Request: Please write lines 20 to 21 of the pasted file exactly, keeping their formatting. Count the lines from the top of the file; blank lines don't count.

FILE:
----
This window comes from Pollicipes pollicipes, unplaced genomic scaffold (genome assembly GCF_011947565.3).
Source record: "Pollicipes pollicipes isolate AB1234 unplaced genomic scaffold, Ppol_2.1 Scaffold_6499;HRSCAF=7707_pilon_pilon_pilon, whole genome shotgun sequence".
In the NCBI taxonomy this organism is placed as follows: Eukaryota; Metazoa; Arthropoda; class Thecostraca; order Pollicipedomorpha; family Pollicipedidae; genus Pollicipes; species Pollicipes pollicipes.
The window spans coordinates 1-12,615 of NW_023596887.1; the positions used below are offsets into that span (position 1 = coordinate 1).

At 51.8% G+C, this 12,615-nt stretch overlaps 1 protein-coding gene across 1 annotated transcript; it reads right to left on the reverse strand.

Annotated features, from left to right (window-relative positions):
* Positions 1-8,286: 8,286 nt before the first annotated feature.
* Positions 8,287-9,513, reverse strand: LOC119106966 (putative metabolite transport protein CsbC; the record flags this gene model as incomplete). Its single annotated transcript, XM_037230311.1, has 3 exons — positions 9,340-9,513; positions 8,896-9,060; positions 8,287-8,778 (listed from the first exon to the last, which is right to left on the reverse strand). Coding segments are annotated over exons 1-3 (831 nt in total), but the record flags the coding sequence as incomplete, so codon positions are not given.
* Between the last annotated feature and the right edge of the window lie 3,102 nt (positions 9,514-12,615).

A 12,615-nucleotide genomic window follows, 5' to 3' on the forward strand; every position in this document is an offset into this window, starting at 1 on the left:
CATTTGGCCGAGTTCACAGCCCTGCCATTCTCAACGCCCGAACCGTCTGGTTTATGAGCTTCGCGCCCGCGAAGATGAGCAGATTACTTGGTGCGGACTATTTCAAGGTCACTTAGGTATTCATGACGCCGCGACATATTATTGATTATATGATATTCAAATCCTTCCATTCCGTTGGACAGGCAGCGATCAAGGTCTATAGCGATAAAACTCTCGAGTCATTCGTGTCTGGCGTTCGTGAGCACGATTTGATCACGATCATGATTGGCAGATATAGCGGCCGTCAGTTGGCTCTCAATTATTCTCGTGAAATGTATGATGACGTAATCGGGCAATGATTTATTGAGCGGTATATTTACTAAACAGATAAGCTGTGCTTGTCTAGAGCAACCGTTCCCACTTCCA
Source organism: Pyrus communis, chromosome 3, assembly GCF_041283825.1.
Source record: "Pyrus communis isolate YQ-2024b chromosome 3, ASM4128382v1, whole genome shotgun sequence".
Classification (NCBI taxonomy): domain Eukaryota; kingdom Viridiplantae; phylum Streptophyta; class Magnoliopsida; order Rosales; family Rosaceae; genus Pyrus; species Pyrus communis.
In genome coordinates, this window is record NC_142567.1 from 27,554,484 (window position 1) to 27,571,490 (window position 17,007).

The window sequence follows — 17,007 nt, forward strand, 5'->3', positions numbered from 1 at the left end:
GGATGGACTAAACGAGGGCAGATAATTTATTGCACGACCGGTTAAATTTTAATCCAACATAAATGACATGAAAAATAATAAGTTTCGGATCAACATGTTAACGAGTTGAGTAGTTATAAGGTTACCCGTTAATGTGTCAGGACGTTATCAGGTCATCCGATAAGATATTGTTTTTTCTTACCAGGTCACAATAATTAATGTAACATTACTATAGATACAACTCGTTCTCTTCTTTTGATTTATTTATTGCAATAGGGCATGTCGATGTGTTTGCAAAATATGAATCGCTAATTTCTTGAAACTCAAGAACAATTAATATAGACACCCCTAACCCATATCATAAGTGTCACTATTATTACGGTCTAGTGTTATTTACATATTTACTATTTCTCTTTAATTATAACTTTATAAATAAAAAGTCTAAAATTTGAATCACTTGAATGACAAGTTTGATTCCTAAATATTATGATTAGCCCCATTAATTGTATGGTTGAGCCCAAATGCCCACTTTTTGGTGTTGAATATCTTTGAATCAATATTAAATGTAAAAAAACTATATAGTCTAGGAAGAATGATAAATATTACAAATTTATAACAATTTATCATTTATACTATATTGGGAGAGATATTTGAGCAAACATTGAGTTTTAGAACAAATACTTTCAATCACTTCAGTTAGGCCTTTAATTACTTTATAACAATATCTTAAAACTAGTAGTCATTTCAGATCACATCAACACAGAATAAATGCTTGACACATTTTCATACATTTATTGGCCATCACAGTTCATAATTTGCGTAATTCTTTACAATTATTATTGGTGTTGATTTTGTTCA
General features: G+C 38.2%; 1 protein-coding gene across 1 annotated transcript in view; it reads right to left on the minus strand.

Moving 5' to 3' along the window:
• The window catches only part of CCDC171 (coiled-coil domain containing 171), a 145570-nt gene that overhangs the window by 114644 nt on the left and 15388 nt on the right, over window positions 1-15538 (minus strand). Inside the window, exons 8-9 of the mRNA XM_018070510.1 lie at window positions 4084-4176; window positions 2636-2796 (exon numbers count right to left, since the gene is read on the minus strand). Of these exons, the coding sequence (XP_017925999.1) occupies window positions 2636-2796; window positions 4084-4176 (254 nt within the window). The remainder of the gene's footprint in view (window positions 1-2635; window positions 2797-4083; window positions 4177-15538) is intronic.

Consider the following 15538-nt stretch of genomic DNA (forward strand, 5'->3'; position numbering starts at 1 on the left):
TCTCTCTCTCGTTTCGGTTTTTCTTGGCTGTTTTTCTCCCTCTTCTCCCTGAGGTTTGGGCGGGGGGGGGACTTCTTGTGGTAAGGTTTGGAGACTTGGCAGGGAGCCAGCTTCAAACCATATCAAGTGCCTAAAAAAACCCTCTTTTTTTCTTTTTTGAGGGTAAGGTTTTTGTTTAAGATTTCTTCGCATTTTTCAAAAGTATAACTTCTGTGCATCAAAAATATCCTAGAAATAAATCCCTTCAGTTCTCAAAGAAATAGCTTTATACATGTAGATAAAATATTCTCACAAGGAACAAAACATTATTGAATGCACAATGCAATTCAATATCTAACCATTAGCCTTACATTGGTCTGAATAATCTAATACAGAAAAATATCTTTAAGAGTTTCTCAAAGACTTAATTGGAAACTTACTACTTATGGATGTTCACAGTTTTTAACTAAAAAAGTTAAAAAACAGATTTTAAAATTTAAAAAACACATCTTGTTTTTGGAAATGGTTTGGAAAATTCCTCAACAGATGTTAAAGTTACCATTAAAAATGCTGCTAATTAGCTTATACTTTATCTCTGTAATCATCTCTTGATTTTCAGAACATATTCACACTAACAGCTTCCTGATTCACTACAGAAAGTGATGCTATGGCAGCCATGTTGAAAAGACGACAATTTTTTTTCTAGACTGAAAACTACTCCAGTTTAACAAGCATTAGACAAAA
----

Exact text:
• The window catches only part of CCDC171 (coiled-coil domain containing 171), a 145570-nt gene that overhangs the window by 114644 nt on the left and 15388 nt on the right, over window positions 1-15538 (minus strand). Inside the window, exons 8-9 of the mRNA XM_018070510.1 lie at window positions 4084-4176; window positions 2636-2796 (exon numbers count right to left, since the gene is read on the minus strand). Of these exons, the coding sequence (XP_017925999.1) occupies window positions 2636-2796; window positions 4084-4176 (254 nt within the window). The remainder of the gene's footprint in view (window positions 1-2635; window positions 2797-4083; window positions 4177-15538) is intronic.

Consider the following 15538-nt stretch of genomic DNA (forward strand, 5'->3'; position numbering starts at 1 on the left):